Arts & Culture

A Conversation with Former Lusty Lady Employee and Author Elisabeth Eaves

By Alexandra Bush April 16, 2010

Longtime Seattle peep show the Lusty Lady will close its doors in June.  I called Elisabeth Eaves, who worked at the Lusty in the late '90s, to get her take on the place, stripping, and the peep show's imminent closure.  Eaves went on from the Lusty Lady to get a graduate degree in international affairs and to write a book, Bare:  The Naked Truth About Stripping. Currently an editor at Forbes Magazine in New York City, she is working on a travel memoir about her experiences over the last twelve years.

What was it like to work at the Lusty Lady?

I had a really good time working there, which may sound strange.  There was a lot of camaraderie among the women who worked there, a lot of joking around and silliness and hanging out in the dressing room.  I was also impressed with it as an operation; I felt very safe working there.  Hearing about the closure strangely makes me a little bit nostalgic.

How did you end up getting the job?

I basically ended up there because I wanted to. I had an abiding curiosity about stripping.  I’d seen all the cultural ideas, stereotypes, and I was just fascinated.  It was glamorous but sort of tawdry and shameful at the same time, and I wanted to know what it was all about.  So I started doing it.

What did you learn there about stripping, that culture and that industry?

Well, there’s a huge diversity of people doing it.  There’s no one stripper, like there’s no one lawyer. There’s everybody from crack whores to law students in there, so it’s hard to generalize.

What do you think about the power dynamic inherent in stripping and how it affects issues of empowerment and exploitation?

I don’t think there’s just one answer to it.  I don’t think it’s universally exploitative, or anything like that, but I’m not a cheerleader for it either.  I’m not going to tell everybody to run out and do it and that it’s a good thing for you.  But by all means, [go for it] if you want to.

I think the biggest hazard of stripping is not imminent dangers to your body or to your lifestyle; it’s the resume gap.  Women get into for fun, or for a short period—which is what I did—and then they get reliant on the money and their options suddenly become really narrow.  I think that’s the biggest danger—becoming dependent on it—because you can’t really strip for that long in your life. It’s the classic dead-end job, and it’s going to end sooner rather than later.  That’s the disempowering part and the thing you need to be careful of.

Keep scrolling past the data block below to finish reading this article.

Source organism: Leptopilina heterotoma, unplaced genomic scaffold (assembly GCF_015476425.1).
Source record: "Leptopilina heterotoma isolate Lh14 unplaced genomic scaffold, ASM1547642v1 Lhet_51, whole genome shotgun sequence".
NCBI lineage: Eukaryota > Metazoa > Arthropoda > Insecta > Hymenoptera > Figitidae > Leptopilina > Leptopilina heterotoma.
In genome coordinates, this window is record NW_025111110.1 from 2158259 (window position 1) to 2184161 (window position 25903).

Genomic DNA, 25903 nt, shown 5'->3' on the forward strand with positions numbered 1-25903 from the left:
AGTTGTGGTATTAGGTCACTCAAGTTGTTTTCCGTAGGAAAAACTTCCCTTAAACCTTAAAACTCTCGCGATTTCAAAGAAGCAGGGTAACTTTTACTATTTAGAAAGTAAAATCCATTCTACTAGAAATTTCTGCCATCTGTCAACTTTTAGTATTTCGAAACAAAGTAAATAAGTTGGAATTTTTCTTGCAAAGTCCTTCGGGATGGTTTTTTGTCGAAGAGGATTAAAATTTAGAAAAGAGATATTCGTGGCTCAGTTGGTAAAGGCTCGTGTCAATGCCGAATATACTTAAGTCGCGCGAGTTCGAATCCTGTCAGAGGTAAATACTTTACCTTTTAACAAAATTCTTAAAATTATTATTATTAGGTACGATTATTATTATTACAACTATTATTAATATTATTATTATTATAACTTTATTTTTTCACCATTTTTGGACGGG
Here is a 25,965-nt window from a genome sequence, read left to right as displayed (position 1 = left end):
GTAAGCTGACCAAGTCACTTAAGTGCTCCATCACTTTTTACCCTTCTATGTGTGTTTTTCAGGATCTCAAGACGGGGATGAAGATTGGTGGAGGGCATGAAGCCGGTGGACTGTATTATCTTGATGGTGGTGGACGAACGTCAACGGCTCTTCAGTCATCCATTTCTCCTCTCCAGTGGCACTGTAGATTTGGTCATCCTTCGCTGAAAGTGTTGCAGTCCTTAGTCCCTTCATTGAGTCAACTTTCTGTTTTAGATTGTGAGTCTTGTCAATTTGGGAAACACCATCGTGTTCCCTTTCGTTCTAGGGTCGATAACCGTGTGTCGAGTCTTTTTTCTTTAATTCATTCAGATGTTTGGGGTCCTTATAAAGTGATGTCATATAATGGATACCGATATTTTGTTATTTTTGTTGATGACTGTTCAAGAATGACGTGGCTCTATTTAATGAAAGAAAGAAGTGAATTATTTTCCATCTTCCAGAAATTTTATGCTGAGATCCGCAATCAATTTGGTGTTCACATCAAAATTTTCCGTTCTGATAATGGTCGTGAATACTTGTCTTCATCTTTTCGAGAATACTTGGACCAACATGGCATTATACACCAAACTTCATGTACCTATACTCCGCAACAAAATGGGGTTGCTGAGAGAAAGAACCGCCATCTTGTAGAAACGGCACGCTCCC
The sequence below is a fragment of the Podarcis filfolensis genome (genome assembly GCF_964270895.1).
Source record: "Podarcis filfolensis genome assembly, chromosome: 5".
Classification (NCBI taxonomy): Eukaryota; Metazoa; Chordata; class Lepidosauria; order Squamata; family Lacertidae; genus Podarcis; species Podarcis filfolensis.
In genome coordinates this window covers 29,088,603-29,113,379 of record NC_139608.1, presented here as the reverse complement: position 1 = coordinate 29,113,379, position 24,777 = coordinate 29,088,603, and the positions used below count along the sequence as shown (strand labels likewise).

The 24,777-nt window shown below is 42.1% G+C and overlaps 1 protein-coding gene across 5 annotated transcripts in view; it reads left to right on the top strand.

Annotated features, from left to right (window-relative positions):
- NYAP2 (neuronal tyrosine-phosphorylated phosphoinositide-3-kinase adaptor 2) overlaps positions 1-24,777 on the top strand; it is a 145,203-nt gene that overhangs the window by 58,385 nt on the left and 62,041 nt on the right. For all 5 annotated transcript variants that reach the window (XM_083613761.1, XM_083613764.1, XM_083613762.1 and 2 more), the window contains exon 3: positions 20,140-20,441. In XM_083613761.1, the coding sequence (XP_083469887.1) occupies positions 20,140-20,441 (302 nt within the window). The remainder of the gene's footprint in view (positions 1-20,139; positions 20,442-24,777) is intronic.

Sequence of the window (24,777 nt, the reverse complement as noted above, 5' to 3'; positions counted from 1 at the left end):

Did you work with anybody at the Lusty Lady who was in that position?

Yeah, for sure.  Some people were in and out, they were financing graduate school and moving on; and then there’s people who did it for ten years, fifteen years.

How did the pay compare to other jobs?

It got a little better than temping.  For a young woman with few job skills, it provides pretty good money and pretty short, flexible hours, but it wasn’t like I got rich.  Stripping is perceived as being a lot more lucrative than it actually is. You’re never going to make more per hour than a shrink or a lawyer.  And the Lusty was less than that.  But it’s fine money when you’re young and it’s interim.

What do you think about the pole-dancing class trend?

I think it corroborates my own feeling of wanting to check this out and see what it was like—it seemed sort of glamorous and fascinating and sexy to me.  Pole-dancing classes make it clear that that’s actually quite common.  Women want to try these things that are perceived as sexy and sexual.  The fact that there’s a market just shows us something about the universality of this desire, to be a sex object, to be the center of attention in that way.  People hate being sex objects, but they also kind of love being sex objects.

So given that there is a market for it, and that you said the Lusty Lady was so well-run, why do you think it failed?  Was  it the Internet?

Several things:  One, you can get all kinds of explicit pornography on the Internet now. So that took away a segment of the market.

I know that neighborhood [downtown Seattle] has become totally gentrified, so that probably had something to do with it.

The general manager, in a couple of news stories, has pointed out that the collapse of WaMu had an impact because a lot of employees of WAMu went to the Lusty, or at least the manager seems to think so.  So a general recession, which we’ve had, contributes to the customer base.  It just sounds to me like they can’t support themselves.  I don’t know what they’re charging these days, but it sounds like they’re just not staying in the black.

A final question: How did spending that year working at the Lusty affect and inform what you went on to do?  Has it affected the way that you have lived?

I think the connection between me as a writer and me as a stripper is the impulse to see something weird and different—a desire for new experiences, unusual experiences, needing to see things for myself.  The writer in me wants to go meet unusual people and see strange things, and going into the Lusty Lady was a bit like that for me.  There was kind of this anthropological “I want to see what it’s like” to it.
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